Hard truths about writing and eggplant.

imageimageLet me just say the hard part first. If you want to be in the writing business, you’d better know that you’re going to fail. A lot. Take in the following two points, but be sure to read to the end. The bitter comes before the sweet!

1. If you want to be a writer, you’re going to feel rejection. Looking for an agent? You’ll no doubt query a ton of them before you get a nibble. I probably sent out a dozen agent queries a week for a while. I got some nibbles, but mostly just the form letters. Dear BLANK, Thank you for your interest in Skippy Doo Agency. Don’t take it personally, but we are not interested in representing you at the present time. Truth is, I published three books with Heartsong Presents before I even acquired an agent! Same is true with project proposals. You’re going to mail out a bushel of those babies and most will come back stamped “Thanks, but no thanks.”  I used to keep a binder to track my status and for many years the rejection section was bigger than all my published works stacked up!

2. If you want to be a writer, you’re going to experience criticism. It’s the nature of what we do. We write things, craft the very best product possible and send it out into the world. Some people are going to love it, and others are going to cut you to ribbons. Publicly. On Amazon and their blogs. And Twitter. It’s just the way of the world because consumers are very empowered by technology to share their thoughts. ALL of them.

Discouraged? Here’s the sweet part. Writing is like eggplant. Some people love it, and some can’t abide the veggie. Your book or article will find its way to the people who love it and need to hear it. Those are the people you write for, those eggplant lovers who need to hear what you have to say. You’re going to bless them, but you have to endure some rejection and criticism to do that.  It takes courage and commitment, but all good things do, don’t they?

What things in your life have required courage and commitment? Would love to hear your thoughts! Giving away a Starbuck’s card and two books at the end of the month!

Reviews…good, bad and excruciating!

imageAh reviews. We authors live and die by them. A five star review on Amazon? Woo hoo! That link is going to be posted everywhere in my cyber world. A measly THREE stars from Romantic Times? Grrrr. That’s not even going to make my web page. Glowing reviews or horrible ones, the truth is usually somewhere in the middle. While I’d love to believe that I am the amazing author I imagine myself to be, in reality I’m just a hard working gal who’s trying to get a bit better with each book. The same is true of the horrifying reviews (“Mentink should never be allowed within spitting distance of a keyboard again!”) If the review is a personal attack, I’m going to discount the vitriol, but generally there’s a kernel of something in there which is the truth. Characters a little flat? Ouch, but I’m going to remember that when I dive into my next novel and try to improve. I’m not going to tell you it doesn’t hurt. I can read ten five star reviews, but the one that’s going to stick with me is the one suggesting that my dog could have penned a better novel. Reviews come with the territory and nine times out of ten there’s something to be learned from them (even the bad ones!) Below I’ve posted links to two of my reviews (one good and one not so good) so you can see what I mean. The second is from a reviewer who felt that I focused too much on plot to the detriment of the romance. It hurt to hear it, but it made me want to improve in that area.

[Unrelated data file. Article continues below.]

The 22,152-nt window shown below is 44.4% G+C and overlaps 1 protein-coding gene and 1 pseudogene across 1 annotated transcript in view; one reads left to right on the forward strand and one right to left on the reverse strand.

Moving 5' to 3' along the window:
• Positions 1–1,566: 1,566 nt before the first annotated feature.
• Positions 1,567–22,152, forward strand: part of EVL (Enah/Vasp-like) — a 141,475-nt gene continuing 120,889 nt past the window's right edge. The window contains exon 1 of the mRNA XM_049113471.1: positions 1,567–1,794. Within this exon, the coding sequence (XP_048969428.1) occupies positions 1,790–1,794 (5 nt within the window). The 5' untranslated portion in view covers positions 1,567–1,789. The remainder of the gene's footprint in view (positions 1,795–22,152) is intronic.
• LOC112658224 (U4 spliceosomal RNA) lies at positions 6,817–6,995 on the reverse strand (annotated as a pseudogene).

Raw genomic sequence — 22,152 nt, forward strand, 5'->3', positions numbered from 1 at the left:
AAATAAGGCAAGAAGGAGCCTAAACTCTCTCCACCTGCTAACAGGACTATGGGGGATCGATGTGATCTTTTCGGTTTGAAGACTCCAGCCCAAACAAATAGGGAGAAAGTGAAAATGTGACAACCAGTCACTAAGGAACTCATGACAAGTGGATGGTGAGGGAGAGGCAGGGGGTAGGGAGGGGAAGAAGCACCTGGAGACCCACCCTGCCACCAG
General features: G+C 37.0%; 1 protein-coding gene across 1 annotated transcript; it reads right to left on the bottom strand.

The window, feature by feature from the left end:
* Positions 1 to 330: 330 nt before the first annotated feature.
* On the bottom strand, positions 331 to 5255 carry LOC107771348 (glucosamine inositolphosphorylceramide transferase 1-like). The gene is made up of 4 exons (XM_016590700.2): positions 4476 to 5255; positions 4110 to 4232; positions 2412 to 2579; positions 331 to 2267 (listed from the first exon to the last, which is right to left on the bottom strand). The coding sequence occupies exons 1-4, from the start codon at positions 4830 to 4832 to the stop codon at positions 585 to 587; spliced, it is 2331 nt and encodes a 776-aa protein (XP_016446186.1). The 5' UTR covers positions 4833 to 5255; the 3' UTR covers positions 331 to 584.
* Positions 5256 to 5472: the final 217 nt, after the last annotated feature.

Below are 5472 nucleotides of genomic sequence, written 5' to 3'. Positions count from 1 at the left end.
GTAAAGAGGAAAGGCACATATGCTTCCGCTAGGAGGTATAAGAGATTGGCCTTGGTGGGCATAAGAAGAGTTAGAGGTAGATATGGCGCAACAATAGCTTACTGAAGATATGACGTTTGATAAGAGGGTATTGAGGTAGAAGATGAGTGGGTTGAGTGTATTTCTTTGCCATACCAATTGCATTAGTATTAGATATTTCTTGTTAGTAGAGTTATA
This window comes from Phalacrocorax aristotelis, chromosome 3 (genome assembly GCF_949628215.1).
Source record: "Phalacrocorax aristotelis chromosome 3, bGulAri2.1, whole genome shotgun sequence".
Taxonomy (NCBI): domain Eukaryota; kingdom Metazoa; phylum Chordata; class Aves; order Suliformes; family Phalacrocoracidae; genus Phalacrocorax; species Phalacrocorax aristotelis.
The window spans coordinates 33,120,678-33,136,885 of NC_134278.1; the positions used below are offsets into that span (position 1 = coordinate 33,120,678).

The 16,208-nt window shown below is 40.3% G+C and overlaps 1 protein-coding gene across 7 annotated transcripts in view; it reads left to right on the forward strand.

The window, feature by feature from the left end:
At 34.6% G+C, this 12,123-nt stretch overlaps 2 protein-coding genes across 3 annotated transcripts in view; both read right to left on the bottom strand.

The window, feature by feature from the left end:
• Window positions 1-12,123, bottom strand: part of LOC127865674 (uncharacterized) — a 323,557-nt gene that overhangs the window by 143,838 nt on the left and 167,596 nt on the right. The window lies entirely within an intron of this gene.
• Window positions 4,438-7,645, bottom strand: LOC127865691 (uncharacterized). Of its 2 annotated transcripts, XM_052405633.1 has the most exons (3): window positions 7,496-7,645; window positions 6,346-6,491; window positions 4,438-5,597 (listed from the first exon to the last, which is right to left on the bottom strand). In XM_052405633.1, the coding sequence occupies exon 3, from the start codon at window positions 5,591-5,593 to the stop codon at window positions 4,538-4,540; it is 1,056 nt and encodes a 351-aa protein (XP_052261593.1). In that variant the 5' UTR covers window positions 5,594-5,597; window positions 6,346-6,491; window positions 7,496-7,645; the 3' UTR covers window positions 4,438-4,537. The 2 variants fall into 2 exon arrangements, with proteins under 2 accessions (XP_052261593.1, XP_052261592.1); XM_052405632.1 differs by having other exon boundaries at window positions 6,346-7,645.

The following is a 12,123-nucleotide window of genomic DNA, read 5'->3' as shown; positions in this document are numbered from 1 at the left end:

http://www.amazon.com/review/R390OLQXCEUCB7/ref=cm_cr_pr_perm?ie=UTF8&ASIN=B00I66BRFC

http://romancing-the-book.com/2014/03/review-force-of-nature-by-dana-mentink.htm

Do you recieve criticism in your work or personal life? How do you handle it? Giving away a Dana Mentink and Alison Stone book this month and a Starbuck’s gift card. Appreciate your comments!

 

 

 

 

 

Series or standalones, pros and cons

I started my writing career as a greenhorn with a three book mystery series set in the tiny fictional town of Finny. I guess you could say, therefore, that I cut my teeth on series writing. However, when that series wrapped I signed on with Harlequin’s Love Inspired Suspense and I spent a good bit of time writing single books before I once again switched to series. So which is better? In this writer’s humble opinion, there are advantages and challenges to both.

With stand alone books, you can get in there and write a book with all manner of murder and mayhem, because the characters and setting will not have to carry on through another book. Ah the freedom! Characters can be discarded at will. Frankly, it’s easier to write a stand-alone because you have fewer details to keep track of over time. The disadvantage? Your reader may not be as invested in buying your next book. Stand-alones do not provide that built in sense of urgency about what happens next.

The series, by contrast, is a whole lot more complicated. Characters must be placed carefully in the narrative who may not have the spotlight focused on them until a few more books have come and gone. Still, they need to be set into place (and they can’t be cardboard placeholders either) until it’s their turn to shine. All of their pertinent details from eye color to family history must be recorded to ensure the facts remain consistent over the course of the series. Same with the setting, if the entire series takes place in one location. That coffee shop on the corner of Cream and Sugar had better be in the same location in book two, unless you’ve explained the change. Publishers appreciate series book because if readers enjoy the first one, they’re primed to come back for the rest which makes everyone’s marketing job a bit easier.